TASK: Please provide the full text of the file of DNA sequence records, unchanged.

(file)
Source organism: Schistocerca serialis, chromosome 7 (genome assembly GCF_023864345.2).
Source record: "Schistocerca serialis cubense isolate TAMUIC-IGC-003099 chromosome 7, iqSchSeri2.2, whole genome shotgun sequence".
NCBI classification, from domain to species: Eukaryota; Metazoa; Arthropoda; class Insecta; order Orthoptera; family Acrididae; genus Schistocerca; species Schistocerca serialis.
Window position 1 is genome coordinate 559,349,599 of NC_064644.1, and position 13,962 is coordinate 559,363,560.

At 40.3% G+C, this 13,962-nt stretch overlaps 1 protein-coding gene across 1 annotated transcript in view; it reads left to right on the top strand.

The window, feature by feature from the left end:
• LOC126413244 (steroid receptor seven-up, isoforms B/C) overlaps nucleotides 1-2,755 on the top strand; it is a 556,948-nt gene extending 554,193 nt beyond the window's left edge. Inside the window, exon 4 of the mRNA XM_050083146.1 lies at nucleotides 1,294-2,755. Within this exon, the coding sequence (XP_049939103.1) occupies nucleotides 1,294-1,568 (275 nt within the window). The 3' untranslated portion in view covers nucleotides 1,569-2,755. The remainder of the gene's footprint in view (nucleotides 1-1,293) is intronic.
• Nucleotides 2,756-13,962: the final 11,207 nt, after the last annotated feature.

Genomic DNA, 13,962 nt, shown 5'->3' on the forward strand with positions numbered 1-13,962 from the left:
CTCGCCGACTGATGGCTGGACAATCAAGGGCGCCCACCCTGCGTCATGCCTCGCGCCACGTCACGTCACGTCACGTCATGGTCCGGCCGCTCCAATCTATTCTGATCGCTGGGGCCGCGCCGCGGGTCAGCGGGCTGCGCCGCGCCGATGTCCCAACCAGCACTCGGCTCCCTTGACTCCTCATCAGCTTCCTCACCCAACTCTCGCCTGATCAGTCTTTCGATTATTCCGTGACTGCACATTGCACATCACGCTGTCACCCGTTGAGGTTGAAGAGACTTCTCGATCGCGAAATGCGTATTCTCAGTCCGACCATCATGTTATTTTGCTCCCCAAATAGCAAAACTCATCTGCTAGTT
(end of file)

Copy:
Source organism: Schistocerca serialis, chromosome 7 (genome assembly GCF_023864345.2).
Source record: "Schistocerca serialis cubense isolate TAMUIC-IGC-003099 chromosome 7, iqSchSeri2.2, whole genome shotgun sequence".
NCBI classification, from domain to species: Eukaryota; Metazoa; Arthropoda; class Insecta; order Orthoptera; family Acrididae; genus Schistocerca; species Schistocerca serialis.
Window position 1 is genome coordinate 559,349,599 of NC_064644.1, and position 13,962 is coordinate 559,363,560.

At 40.3% G+C, this 13,962-nt stretch overlaps 1 protein-coding gene across 1 annotated transcript in view; it reads left to right on the top strand.

The window, feature by feature from the left end:
• LOC126413244 (steroid receptor seven-up, isoforms B/C) overlaps nucleotides 1-2,755 on the top strand; it is a 556,948-nt gene extending 554,193 nt beyond the window's left edge. Inside the window, exon 4 of the mRNA XM_050083146.1 lies at nucleotides 1,294-2,755. Within this exon, the coding sequence (XP_049939103.1) occupies nucleotides 1,294-1,568 (275 nt within the window). The 3' untranslated portion in view covers nucleotides 1,569-2,755. The remainder of the gene's footprint in view (nucleotides 1-1,293) is intronic.
• Nucleotides 2,756-13,962: the final 11,207 nt, after the last annotated feature.

Genomic DNA, 13,962 nt, shown 5'->3' on the forward strand with positions numbered 1-13,962 from the left:
CTCGCCGACTGATGGCTGGACAATCAAGGGCGCCCACCCTGCGTCATGCCTCGCGCCACGTCACGTCACGTCACGTCATGGTCCGGCCGCTCCAATCTATTCTGATCGCTGGGGCCGCGCCGCGGGTCAGCGGGCTGCGCCGCGCCGATGTCCCAACCAGCACTCGGCTCCCTTGACTCCTCATCAGCTTCCTCACCCAACTCTCGCCTGATCAGTCTTTCGATTATTCCGTGACTGCACATTGCACATCACGCTGTCACCCGTTGAGGTTGAAGAGACTTCTCGATCGCGAAATGCGTATTCTCAGTCCGACCATCATGTTATTTTGCTCCCCAAATAGCAAAACTCATCTGCTAGTT